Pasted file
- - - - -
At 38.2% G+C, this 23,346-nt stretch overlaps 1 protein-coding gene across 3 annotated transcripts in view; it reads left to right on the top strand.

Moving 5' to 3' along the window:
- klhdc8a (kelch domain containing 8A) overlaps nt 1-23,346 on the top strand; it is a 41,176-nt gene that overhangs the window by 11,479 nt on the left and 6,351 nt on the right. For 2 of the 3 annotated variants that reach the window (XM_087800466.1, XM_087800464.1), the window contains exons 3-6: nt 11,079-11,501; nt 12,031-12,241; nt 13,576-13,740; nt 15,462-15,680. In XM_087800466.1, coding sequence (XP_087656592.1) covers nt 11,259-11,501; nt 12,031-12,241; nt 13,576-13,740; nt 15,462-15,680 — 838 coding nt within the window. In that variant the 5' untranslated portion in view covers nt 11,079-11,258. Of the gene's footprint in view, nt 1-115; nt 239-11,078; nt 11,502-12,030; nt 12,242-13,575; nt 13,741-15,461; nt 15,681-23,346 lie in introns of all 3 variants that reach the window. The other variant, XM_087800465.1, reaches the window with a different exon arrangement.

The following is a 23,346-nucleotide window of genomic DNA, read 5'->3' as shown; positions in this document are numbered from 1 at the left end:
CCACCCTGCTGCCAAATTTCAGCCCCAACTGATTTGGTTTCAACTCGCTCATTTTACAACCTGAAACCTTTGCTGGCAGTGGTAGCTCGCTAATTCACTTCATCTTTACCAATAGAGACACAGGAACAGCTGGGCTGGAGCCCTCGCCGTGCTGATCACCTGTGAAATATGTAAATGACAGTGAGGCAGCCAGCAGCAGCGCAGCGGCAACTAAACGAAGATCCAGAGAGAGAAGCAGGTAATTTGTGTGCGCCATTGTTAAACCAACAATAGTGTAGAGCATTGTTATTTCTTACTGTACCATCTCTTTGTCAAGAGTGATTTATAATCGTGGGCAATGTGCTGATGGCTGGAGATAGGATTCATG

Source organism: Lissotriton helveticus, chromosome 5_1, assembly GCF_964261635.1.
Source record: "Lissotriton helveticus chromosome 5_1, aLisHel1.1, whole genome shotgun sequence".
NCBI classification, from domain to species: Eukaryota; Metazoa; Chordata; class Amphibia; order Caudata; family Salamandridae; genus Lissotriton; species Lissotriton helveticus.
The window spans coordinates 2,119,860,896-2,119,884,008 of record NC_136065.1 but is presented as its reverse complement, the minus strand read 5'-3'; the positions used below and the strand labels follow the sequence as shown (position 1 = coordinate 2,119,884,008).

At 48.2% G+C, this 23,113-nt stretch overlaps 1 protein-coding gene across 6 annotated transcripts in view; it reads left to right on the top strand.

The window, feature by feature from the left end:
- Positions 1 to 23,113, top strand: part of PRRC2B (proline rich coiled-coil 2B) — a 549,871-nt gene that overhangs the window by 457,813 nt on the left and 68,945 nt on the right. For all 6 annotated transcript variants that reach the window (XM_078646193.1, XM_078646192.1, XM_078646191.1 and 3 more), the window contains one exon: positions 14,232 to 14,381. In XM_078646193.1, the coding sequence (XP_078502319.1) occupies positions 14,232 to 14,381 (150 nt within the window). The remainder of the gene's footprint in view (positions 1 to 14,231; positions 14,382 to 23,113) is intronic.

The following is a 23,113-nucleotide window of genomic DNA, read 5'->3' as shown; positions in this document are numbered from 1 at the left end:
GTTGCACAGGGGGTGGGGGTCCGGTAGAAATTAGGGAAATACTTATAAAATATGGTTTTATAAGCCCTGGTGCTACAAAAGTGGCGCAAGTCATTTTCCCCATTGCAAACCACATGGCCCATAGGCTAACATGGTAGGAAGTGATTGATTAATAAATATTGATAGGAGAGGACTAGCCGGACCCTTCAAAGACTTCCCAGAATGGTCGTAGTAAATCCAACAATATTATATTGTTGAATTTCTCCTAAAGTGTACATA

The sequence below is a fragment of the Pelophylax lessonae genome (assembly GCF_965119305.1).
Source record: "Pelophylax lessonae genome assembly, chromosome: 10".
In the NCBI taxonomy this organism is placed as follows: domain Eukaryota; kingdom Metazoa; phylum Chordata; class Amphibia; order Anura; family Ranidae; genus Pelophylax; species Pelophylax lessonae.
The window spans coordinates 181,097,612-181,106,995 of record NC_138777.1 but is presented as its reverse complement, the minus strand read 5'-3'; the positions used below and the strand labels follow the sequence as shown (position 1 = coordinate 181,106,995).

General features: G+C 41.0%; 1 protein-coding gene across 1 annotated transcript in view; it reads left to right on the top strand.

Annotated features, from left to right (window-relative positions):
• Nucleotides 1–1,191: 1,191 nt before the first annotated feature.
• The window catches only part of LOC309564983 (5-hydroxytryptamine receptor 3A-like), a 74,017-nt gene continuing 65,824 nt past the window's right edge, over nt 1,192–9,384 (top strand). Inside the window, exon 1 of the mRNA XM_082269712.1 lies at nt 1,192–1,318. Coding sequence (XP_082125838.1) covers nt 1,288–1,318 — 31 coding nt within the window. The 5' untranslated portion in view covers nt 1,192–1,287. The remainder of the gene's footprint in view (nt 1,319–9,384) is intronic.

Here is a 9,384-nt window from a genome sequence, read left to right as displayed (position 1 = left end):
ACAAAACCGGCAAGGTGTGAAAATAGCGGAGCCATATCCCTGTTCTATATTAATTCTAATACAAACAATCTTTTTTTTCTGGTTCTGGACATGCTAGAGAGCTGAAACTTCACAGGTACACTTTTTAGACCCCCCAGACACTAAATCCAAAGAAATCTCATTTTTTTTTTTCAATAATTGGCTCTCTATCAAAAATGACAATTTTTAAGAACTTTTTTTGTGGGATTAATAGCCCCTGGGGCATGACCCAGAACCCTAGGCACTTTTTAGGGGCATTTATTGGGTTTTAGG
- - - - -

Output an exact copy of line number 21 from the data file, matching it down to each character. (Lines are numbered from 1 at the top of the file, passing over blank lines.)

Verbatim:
• Nucleotides 1–1,191: 1,191 nt before the first annotated feature.